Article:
Tracy Bonham got a lot of attention with her debut album, The Burdens of Being Upright, as released by Island Records. Featuring the hits “Mother Mother” and “The One,” Burdens not only sold over 500,000 copies in the United States alone and landed Bonham on MTV worldwide, but it yielded her two Grammy nominations. Bonham stuck around Island for another album, 2000’s Down Here, before going indie. The new few years found her working with Blue Man Group, playing on an Aerosmith album, and signing with Rounder Records.
This year’s Modern Burdens is a unique bridging of old and new for Tracy Bonham. While Modern Burdens features the songs of The Burdens of Being Upright, these all-new recordings take those mid-1990s songs in different directions. Joining Bonham on the album are Throwing Muses’ Tanya Donelly, the New Pornographers’ Kathryn Calder, Letters to Cleo’s Kay Hanley, Angie Hart, Speedy Ortiz’s Sadie Dupuis, Nicole Atkins, and Rachael Yamagata. The Inquisitr is proud to premiere “Mother Mother” from that collection.
In addition to the premiere, Bonham — who will be performing on October 17 at New York City’s Cutting Room — answered Q&A for the Inquisitr about the original Burdens collection, what new music lies ahead for her, and what keeps her going as an artist. More on Tracy Bonham can be found at www.tracybonham.com.
What inspired you to revisit the past with your new album? Was it ever the plan to record a collection of new songs instead?
Tracy Bonham: 20 years of being a recording artist is a big deal! I wanted to celebrate with my fans. Plus, I wanted to personally own a master recording of those songs because Island Records owns The Burdens of Being Upright in perpetuity! I do have another album on deck, but I needed to get Burdens out as close to the 20-year mark as possible.
How long did it take to make this album?
Tracy Bonham: John Wlaysewski — from the New York City band Late Cambrian — and I started pre-production in October of 2016. We could only meet once every few weeks because I was living in Woodstock and he was 100 miles south in Brooklyn. Given that, and my busy mom schedule, I was unable to block out chunks of time to record. So, while I was making mac and cheese and PBJs upstate, John was hugely-productive in his Brooklyn studio, sending me tracks via email.
When I relocated back to Brooklyn at the beginning of the year, it was much easier. I would take the city bus to his place maybe once or twice a week. We would work until I had to pick my son up from school at 2:40 p.m. So, realistically, it should have taken about seven years to finish. (laughs) But because John is such a motivated, hard worker with talent coming out of his ears, we got it done in about five months.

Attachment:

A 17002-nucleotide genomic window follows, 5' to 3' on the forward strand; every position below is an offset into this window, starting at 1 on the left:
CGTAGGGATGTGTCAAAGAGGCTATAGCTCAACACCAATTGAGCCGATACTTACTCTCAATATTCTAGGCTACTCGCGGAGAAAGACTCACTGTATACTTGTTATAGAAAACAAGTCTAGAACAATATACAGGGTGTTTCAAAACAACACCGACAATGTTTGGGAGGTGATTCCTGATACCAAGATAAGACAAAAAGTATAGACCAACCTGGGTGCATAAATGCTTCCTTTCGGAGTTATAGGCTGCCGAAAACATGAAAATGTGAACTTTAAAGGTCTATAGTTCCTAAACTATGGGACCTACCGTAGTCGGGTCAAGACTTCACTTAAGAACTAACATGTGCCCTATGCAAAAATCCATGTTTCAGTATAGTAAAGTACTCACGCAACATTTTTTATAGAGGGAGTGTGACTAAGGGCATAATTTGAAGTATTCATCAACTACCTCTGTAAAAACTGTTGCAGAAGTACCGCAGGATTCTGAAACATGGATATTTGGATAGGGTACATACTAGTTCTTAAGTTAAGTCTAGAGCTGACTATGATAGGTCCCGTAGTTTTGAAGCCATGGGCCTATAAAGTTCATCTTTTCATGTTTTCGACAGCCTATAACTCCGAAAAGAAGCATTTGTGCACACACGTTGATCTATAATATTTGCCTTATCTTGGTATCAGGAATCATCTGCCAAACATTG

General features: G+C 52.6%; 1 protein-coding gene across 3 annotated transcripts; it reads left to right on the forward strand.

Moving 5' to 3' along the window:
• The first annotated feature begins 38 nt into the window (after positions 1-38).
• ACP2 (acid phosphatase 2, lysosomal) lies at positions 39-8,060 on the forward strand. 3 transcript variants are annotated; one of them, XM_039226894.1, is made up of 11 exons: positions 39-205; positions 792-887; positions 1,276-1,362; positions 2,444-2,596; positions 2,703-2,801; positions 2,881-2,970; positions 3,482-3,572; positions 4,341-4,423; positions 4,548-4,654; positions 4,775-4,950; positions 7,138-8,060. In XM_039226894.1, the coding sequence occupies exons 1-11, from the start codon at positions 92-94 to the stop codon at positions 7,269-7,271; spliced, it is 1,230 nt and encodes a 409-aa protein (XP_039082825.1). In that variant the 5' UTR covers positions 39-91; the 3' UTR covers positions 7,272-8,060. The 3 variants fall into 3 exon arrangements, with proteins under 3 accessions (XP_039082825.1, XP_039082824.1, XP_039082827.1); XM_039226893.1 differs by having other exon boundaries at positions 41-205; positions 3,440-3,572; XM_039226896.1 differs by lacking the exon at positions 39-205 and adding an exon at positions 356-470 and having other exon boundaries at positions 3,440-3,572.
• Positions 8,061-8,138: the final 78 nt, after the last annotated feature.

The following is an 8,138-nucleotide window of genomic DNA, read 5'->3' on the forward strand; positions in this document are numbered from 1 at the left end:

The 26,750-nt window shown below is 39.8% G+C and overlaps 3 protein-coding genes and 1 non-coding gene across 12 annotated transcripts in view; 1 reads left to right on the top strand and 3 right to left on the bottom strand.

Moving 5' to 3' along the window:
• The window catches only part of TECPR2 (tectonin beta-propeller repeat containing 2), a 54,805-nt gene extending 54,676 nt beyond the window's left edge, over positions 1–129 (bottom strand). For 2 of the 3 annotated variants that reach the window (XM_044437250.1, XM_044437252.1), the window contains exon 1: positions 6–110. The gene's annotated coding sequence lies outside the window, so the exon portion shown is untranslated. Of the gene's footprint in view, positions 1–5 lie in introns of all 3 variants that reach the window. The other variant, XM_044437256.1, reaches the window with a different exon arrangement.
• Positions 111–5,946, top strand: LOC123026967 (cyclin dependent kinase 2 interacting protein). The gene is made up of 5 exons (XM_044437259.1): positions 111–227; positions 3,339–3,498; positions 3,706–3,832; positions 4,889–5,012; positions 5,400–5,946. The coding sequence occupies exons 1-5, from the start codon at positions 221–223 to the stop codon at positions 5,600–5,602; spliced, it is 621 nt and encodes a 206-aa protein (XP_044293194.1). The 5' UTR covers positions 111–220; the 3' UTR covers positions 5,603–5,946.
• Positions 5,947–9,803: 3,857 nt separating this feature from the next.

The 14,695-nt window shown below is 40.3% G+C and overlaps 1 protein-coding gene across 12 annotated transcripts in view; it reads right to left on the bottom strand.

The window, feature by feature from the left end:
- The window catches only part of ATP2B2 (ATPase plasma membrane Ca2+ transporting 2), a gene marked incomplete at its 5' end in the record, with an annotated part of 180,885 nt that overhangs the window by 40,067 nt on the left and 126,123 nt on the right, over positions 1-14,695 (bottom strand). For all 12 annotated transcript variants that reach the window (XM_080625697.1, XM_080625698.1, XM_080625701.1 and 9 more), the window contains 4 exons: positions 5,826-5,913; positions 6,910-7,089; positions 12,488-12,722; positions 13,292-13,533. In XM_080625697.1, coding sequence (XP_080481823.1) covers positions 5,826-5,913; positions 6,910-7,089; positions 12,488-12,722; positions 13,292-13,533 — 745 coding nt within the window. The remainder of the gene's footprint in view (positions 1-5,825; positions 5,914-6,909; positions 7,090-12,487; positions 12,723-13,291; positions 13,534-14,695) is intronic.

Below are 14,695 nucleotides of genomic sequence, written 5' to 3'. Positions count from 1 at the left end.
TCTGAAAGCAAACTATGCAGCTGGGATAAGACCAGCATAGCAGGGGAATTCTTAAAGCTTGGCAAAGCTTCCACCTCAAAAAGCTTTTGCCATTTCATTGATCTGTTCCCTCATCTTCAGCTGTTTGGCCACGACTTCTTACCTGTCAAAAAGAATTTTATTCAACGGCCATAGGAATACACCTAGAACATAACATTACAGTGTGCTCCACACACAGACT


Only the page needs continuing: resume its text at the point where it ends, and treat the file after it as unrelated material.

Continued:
Were there any songs on Burdens that you initially didn’t care for, but now like more as a result of this new release?
Tracy Bonham: Absolutely, I really didn’t like my song “Bulldog” at all. After touring in 1996 I stopped playing it live. If anyone requested it, I would refuse to play it. It represented all the s**t that I was tired of talking about back then, like machismo, the male-dominated music business, and the male-dominated world. I would be so tired of this question: “What is it like being a woman in rock & roll?” which really meant “what is it like being a woman playing a man’s role in music?” I didn’t want to talk about it anymore. The other songs were mostly, specifically, about an ex-boyfriend, and other songs were about the transient nature of fame, or rather, the transient nature of my would-be fame. The recording of “Bulldog” for Modern Burdens happens to be one of my favorites. It has a new life. All of these songs have a new life.
— Tracy Bonham (@tracy_bonham) September 18, 2017
Is there anything you miss about the major label period of your life? Are you in touch with many people from back then?
Tracy Bonham: Even though it was short-lived, I enjoyed having a team. I miss that. I enjoyed not having to do everything. I, honestly, just want to make music. I really don’t want to be in the business of anything else — promotion, booking, funding, research, marketing — that is just not who I am. As amazing as it is to be a free agent these days, I do miss being able to just make music and not deal with the business.
You’re a classically-trained performer, yet you’ve had most of your success when playing rock music. Do you still feel a connection to classical music or even your Berklee background?